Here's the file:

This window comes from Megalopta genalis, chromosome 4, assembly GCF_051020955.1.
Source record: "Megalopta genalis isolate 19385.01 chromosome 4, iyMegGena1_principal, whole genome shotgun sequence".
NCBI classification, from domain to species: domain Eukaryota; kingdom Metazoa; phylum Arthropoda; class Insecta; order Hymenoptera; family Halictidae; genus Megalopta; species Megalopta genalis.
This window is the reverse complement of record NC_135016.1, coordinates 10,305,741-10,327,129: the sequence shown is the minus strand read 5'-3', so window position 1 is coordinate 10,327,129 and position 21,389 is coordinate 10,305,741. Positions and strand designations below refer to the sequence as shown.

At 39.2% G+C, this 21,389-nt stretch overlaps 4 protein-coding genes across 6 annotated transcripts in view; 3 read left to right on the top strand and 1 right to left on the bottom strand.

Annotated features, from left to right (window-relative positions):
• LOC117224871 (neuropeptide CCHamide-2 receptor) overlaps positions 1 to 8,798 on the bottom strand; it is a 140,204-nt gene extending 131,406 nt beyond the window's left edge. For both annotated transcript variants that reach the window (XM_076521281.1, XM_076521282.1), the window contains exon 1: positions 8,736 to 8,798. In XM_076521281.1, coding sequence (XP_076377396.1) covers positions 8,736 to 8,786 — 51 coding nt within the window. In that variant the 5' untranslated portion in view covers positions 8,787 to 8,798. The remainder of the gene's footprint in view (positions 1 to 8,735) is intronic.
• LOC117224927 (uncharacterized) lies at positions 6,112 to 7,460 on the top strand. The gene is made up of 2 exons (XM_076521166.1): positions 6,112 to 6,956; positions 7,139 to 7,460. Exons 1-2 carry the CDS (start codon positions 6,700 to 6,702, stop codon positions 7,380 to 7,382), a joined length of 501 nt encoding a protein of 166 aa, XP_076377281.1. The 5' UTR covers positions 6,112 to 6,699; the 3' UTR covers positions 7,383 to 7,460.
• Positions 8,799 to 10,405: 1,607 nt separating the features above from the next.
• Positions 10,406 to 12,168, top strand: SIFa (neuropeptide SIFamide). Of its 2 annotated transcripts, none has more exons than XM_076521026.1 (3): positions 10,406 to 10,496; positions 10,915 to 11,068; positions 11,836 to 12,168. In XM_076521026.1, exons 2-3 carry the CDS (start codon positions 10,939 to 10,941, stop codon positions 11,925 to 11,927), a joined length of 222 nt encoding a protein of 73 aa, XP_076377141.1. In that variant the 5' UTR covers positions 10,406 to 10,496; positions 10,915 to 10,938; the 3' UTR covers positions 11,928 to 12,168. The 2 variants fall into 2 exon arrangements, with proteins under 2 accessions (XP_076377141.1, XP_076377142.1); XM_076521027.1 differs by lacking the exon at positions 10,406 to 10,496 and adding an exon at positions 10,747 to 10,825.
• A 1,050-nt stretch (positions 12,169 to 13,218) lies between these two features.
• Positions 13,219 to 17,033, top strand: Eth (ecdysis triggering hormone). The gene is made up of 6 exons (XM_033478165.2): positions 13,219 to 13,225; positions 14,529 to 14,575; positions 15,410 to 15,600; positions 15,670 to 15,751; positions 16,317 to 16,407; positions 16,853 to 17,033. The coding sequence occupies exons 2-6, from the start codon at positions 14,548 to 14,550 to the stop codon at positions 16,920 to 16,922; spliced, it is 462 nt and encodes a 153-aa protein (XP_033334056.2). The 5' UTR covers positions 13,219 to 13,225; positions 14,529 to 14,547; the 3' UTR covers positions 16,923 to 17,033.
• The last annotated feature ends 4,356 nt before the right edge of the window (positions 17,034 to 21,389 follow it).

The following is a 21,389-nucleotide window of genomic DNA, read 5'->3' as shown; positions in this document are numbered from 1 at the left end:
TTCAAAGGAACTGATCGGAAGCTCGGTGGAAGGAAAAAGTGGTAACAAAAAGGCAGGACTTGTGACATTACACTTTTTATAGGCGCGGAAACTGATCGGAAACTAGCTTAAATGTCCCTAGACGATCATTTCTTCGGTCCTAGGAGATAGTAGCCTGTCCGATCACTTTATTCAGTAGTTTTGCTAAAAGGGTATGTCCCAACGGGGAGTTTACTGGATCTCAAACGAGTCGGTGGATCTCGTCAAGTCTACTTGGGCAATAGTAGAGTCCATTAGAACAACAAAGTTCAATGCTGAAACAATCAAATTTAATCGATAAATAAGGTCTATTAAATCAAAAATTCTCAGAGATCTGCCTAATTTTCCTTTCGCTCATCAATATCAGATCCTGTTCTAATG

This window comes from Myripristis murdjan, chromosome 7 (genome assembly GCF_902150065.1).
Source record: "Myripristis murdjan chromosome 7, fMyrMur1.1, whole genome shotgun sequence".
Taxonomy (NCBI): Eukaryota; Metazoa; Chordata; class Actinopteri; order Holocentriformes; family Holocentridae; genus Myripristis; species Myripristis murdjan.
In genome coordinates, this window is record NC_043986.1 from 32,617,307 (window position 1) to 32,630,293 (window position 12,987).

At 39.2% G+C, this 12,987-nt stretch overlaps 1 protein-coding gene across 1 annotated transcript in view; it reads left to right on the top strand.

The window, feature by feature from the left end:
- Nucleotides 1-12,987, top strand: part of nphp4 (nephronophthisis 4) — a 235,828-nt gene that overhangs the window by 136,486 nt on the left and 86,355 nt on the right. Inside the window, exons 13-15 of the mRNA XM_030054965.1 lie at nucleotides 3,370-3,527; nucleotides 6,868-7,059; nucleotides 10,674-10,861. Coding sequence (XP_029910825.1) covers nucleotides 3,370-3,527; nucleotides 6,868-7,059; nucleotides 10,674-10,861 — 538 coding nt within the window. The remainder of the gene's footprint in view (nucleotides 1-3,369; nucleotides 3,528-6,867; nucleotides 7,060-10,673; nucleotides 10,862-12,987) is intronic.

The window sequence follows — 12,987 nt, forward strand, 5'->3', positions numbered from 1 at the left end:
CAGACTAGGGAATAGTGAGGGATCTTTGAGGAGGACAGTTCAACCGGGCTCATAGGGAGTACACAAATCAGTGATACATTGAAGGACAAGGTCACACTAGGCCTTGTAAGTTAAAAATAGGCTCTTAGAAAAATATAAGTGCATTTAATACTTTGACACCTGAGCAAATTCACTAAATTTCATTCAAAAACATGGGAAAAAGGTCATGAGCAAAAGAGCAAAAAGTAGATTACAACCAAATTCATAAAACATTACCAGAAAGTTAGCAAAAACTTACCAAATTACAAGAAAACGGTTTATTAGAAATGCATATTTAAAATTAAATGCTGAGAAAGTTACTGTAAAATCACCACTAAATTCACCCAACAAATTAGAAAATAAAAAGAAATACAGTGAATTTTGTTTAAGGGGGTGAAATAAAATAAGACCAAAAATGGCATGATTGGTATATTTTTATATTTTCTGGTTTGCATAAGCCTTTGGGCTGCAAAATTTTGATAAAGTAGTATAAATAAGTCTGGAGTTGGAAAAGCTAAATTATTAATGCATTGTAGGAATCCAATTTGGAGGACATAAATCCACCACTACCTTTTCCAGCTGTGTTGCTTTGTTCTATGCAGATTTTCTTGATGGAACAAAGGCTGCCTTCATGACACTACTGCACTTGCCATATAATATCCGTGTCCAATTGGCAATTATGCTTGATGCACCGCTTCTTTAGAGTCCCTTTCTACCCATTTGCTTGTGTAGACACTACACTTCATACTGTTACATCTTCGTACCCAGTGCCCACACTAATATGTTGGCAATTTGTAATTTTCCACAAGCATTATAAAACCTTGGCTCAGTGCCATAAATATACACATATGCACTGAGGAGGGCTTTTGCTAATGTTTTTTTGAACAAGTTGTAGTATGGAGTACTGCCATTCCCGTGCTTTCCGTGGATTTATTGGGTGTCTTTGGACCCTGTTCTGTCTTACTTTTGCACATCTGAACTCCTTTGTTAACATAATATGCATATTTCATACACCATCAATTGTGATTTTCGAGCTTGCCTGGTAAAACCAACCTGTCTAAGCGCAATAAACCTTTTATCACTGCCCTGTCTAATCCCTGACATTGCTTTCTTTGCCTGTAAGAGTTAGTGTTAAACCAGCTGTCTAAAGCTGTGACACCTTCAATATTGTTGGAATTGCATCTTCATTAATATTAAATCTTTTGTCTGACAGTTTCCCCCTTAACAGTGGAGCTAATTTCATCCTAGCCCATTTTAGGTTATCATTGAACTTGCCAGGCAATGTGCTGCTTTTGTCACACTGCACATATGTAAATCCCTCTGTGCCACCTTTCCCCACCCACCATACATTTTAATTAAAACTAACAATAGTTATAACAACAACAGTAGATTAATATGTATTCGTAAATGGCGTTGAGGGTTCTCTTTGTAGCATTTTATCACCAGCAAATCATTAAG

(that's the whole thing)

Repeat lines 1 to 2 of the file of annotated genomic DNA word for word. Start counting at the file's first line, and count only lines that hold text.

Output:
This window comes from Megalopta genalis, chromosome 4, assembly GCF_051020955.1.
Source record: "Megalopta genalis isolate 19385.01 chromosome 4, iyMegGena1_principal, whole genome shotgun sequence".